For example, our 3-year-old son would cry when

  • his younger sister was standing when she was supposed to be sitting
  • a door was closed when it was supposed to be open
  • we had not put his socks on before he went to bed
  • his pram was left outside the house, when it was supposed to be inside
  • he noticed his pillow case is changed

We tried to explain to him that he didn't have to cry, but it didn't seem to work. How do we help him not to cry over these things? Is this something that will soon pass as he gets a bit older?

  • 3
    reasonsmysoniscrying.com <- Hilarious compilation of why children are crying, submitted by parents. Kids cry. Sometimes for no reason at all. It's gonna happen.
    – Doc
    Apr 19, 2014 at 7:48
  • 1
    While I love that website and agree that it's the case that kids sometimes cry for no reason, I think the OP's question is more serious than that - specifically, that kids crying for things not being in order is not crying for no reason.
    – Joe
    Apr 20, 2014 at 14:30

5 Answers 5


Yes, it is common for toddlers to cry when things are not in order. Why?

First off, at that age, kids like consistency because it offers a sense of security. Knowing things are always in their place means that other, more important things will also always be in their place - like mommy and daddy will always come home, food will always be on the table, etc. They cry when they think it should be one way and it isn't, because their sense of security is lessened.

Second, because they are constantly learning new things, it is easier on them if things they've already 'learned' are constant. Parenting Magazine has a good article on the subject of repetition, and things being in their place is a form of (long-term) repetition. When things are not constant, it stresses them out, as something they thought they'd learned proved to be false - something still a problem for adults often.

Third, in a related element, things being always the same is how they learn how things 'should' be - whether it is learning that mommy loves them, that "B" says "Buh", or that a table always has four chairs. It's in particular how they learn behavior and social protocols; mommy always does something, so they learn that is what they should do. Hence crying when, for example, sister doesn't sit down when she should - because they think that's the rule and don't understand why it isn't.

Fourth, toddlers haven't learned about gradients yet. Everything is black or white - you should do something or you shouldn't. The concept of "pick your battles" is alien to them. More, though, this means that even very minor things can be 'huge problems', which leads to crying.

Finally, toddlers like to have a sense of control over their environment. They're small, and mostly have to do what they're told, so they like to exert control over what they can. Some of the crying over things being out of place is trying to exert this control.

Our approach with our soon to be three year old son is that every time he has a 'problem' to discuss whether it is a 'big problem' or a 'little problem'. His little brother not doing something he should is a 'little problem', unless he's biting or hurting him, in which case it is a 'big problem'. Spilling his milk or even breaking a cup on accident is a 'little problem'. Running towards the street is a 'big problem'. Etc. Making it clear that things that truly threaten safety are big problems, and most other things are little problems, has helped him learn not to sweat small things - he still has to help clean up the milk, but he's not in trouble and there aren't serious consequences.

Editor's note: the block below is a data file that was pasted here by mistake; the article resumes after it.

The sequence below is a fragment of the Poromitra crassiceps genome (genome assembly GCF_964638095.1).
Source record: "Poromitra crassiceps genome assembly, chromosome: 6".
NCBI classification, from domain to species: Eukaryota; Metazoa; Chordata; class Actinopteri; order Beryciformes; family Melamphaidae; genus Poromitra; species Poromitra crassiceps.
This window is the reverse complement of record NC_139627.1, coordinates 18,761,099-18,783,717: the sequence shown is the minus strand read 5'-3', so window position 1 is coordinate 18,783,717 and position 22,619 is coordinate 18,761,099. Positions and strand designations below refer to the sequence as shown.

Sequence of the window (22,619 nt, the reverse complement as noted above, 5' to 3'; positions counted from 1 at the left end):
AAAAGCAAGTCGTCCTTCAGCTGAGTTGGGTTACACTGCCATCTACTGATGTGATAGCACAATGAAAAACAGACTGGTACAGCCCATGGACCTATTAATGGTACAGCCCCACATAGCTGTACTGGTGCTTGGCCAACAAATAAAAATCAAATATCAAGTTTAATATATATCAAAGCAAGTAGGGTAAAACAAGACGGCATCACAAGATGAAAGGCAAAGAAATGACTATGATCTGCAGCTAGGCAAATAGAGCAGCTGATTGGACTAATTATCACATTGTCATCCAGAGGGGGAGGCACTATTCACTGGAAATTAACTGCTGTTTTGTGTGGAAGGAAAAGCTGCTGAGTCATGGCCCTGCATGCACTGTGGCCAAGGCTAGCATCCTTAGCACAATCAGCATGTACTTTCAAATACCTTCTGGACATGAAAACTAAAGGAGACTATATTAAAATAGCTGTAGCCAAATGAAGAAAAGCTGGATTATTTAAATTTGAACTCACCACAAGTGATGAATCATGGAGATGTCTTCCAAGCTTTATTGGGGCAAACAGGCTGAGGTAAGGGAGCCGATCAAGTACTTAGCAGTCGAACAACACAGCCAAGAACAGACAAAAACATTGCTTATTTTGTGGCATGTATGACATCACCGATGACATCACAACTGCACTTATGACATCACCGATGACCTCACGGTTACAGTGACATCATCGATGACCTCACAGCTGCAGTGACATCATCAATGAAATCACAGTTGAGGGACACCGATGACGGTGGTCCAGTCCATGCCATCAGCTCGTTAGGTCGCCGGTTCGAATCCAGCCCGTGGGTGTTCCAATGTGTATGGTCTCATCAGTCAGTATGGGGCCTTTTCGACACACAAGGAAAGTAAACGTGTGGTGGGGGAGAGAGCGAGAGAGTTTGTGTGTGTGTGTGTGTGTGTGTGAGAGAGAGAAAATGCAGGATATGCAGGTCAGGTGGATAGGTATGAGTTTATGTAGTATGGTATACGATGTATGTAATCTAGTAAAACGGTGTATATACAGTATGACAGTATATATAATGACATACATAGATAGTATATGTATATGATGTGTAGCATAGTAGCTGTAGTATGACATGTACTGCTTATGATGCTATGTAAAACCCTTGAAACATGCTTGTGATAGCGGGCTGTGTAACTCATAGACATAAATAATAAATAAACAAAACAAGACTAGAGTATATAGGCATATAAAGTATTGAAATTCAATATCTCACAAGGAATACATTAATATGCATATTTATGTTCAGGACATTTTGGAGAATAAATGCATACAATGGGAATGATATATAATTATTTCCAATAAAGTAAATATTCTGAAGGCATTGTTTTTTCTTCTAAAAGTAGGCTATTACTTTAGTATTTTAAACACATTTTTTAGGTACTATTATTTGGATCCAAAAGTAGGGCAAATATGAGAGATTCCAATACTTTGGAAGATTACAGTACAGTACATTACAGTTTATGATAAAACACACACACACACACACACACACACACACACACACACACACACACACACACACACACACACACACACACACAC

Other things, like using the proper bowls or sitting in the right spot, we largely deal with by asking him what he wants. It gives him a sense of control, and also avoids some of the complaints over things being out of place or incorrect, since he can tell us what the right rule is. Some of these rules are undoubtedly patterns that he noticed that we don't - so we let him figure it out and tell us when it doesn't make much real difference.

Otherwise, though, we just talk to him about what's bothering him and try to explain the right way to go about telling us something's out of place. Door should be closed? Okay, go close it. Mommy not doing something right? Ask her politely to do it the other way. Also, accept 'no' - which doesn't go terribly well still, but it's a (long) work in progress.


You can try the following but I'm not sure how well it works for this kind of situation.

You acknowledge that the child is crying and that to them they have a valid reason for doing so.

You tell them to use words. You tell them that you cannot understand them when they are crying and that to help them you need to hear them. You ask them what the problem is, and why it is a problem.

Is it something that can be fixed? You either show them how to fix it themselves, or you say "thank you for using your words to tell me! Next time what do you think you will say?"; then try to get them to say it; then reply "of course I can, when you ask so nicely". Give them a bit of reassurance and talk about frustration and so on.

If it's something that can't be fixed you still acknowledge the emotion and the want, but you say calmly and firmly that it can't happen and then distract the child. (Indon't find this particularly effective, but it's what's been recommended to me).

  • 2
    This is indeed what I have tried to do.
    – adipro
    Apr 19, 2014 at 13:46

Toddlers cry for the strangest of reasons. My favorite of many stories I heard is "He cried because he wasn't allowed to lick the dog." So I wouldn't take this too serious for now.

His crying might either be just random, or it might be an indication that you are enforcing rules to strictly (can't tell from your question). If you think that might be the case, you can ease the rules a bit or even allow him to do something very chaotic (jump through the dirt, paint something, throw around food), while you show him that this isn't the end of the world but just fun. Of course don't do this more than a few times, you just want to loosen the belt not remove all the work you've put into getting him to behave. ;)